It took me weeks to complete my assignment. I cried all the way there. I cried the entire time I was there. And I cried all the way home. It was as if someone had ripped the bandage off (of a huge wound I swore wasn’t even there in the first place).

I never thought I’d have to take a ride on this daddy issue rollercoaster right now, at this age, at this stage in my life. I’m still not really comfortable talking about it. At all. But…the more honest I am about the way it’s impacting my life, the more other women (and some men) have opened up to me about how their own losses and their own relationships – specifically with their fathers – are currently impacting them. And selfishly, I feel a little less alone.

I’m not brave enough to get more specific about how the loss of my father haunts me. Some of you know. Some of you will learn over time. And some of you will just hear me make really bad (although funny) jokes about it (sort of like the fluctuating size of my thighs).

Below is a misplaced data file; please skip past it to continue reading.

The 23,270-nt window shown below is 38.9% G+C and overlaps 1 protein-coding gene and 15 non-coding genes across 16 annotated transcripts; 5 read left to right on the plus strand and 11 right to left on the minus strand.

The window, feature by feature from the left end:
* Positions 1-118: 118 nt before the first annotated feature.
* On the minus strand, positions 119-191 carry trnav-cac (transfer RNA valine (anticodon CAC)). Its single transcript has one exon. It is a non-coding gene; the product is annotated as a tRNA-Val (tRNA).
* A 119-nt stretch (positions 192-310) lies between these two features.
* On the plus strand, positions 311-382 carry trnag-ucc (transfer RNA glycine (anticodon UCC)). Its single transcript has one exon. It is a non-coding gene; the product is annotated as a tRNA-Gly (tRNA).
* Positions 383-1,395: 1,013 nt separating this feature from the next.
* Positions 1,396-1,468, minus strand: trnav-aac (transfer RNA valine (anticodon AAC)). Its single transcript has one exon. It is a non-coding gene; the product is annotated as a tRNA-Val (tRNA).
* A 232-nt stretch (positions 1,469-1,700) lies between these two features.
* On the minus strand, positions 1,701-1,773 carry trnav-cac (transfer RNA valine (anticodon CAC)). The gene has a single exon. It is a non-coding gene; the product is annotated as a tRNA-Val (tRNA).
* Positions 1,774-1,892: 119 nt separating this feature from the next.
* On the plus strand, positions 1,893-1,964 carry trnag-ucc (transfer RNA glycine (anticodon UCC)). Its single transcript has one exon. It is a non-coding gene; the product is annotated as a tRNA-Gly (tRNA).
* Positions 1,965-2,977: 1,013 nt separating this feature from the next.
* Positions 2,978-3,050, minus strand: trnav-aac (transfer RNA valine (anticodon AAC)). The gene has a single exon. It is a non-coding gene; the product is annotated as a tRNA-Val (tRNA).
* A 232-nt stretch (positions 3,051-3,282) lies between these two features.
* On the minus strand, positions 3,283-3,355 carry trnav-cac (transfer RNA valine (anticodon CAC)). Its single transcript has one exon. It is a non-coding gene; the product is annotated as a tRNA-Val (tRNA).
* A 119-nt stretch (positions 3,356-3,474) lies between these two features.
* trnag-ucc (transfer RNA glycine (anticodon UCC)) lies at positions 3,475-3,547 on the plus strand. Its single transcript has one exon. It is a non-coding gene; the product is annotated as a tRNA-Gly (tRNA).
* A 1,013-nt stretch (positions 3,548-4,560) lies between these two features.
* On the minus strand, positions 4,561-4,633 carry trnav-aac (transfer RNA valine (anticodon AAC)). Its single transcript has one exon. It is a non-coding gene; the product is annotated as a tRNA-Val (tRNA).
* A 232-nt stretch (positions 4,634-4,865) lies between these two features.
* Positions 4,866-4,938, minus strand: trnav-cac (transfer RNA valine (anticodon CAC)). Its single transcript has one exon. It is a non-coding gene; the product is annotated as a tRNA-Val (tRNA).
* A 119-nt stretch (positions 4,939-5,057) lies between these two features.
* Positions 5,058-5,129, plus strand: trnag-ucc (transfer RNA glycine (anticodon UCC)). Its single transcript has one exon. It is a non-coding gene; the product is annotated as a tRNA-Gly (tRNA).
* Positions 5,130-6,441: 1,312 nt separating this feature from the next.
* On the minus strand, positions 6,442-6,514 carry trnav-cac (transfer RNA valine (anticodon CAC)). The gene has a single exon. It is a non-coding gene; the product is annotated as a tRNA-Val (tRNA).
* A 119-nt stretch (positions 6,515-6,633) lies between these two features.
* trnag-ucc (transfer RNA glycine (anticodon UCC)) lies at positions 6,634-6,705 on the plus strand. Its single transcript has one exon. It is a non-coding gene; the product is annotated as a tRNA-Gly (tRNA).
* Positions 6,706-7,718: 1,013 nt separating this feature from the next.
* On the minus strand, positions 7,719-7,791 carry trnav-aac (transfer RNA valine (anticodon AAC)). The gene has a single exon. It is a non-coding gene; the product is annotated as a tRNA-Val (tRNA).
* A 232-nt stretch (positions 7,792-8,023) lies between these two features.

For some reason, at this moment, I just had to get this off my chest. I already feel like I’m going to regret putting this blog post out in the universe…but I just could not keep it to myself.

So…thank you for listening.

And thank you Uncle Win, Chris, Tommy, Tony, Greg Miller, Tony Tamagni, Tony Santich, Dave Quirk and Gary Guenther. I know, throughout my life, if I ever needed anything at all – you would treat/love me like your own (even those of you I have not seen in years). I will be forever grateful for that. Your children, my best friends and family, are so incredibly lucky to have you – some of the most amazing men (yes, even you Tommy) I have ever met in my life.

I have so many other people I could thank for their love. But I’m drained. I want to stop writing about this now. Like the scars, the writing makes it real.

my father's headstone with fresh red flowers

{ 19 comments… read them below or add one }

Peggy Seitzinger February 8, 2012 at 11:25 pm

you don’t need any words from me, because you already have my heart


Natalie February 18, 2012 at 4:42 pm